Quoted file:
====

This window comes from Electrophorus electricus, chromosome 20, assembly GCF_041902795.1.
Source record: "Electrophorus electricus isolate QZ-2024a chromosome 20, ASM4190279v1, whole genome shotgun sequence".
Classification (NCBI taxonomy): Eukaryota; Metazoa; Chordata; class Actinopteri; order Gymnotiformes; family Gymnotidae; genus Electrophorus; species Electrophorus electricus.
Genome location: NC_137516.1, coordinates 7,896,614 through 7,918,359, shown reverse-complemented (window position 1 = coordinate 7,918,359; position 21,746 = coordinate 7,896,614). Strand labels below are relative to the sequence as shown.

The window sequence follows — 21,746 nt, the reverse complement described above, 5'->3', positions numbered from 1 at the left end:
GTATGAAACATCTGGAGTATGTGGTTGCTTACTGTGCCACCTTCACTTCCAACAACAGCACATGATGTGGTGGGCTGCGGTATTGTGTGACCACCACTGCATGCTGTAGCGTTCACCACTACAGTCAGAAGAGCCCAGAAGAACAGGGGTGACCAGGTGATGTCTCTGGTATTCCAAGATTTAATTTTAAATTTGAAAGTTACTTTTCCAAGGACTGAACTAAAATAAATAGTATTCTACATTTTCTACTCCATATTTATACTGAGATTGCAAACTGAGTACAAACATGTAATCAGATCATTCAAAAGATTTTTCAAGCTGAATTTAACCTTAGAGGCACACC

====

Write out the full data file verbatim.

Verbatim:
This window comes from Electrophorus electricus, chromosome 20, assembly GCF_041902795.1.
Source record: "Electrophorus electricus isolate QZ-2024a chromosome 20, ASM4190279v1, whole genome shotgun sequence".
Classification (NCBI taxonomy): Eukaryota; Metazoa; Chordata; class Actinopteri; order Gymnotiformes; family Gymnotidae; genus Electrophorus; species Electrophorus electricus.
Genome location: NC_137516.1, coordinates 7,896,614 through 7,918,359, shown reverse-complemented (window position 1 = coordinate 7,918,359; position 21,746 = coordinate 7,896,614). Strand labels below are relative to the sequence as shown.

The window sequence follows — 21,746 nt, the reverse complement described above, 5'->3', positions numbered from 1 at the left end:
GTATGAAACATCTGGAGTATGTGGTTGCTTACTGTGCCACCTTCACTTCCAACAACAGCACATGATGTGGTGGGCTGCGGTATTGTGTGACCACCACTGCATGCTGTAGCGTTCACCACTACAGTCAGAAGAGCCCAGAAGAACAGGGGTGACCAGGTGATGTCTCTGGTATTCCAAGATTTAATTTTAAATTTGAAAGTTACTTTTCCAAGGACTGAACTAAAATAAATAGTATTCTACATTTTCTACTCCATATTTATACTGAGATTGCAAACTGAGTACAAACATGTAATCAGATCATTCAAAAGATTTTTCAAGCTGAATTTAACCTTAGAGGCACACC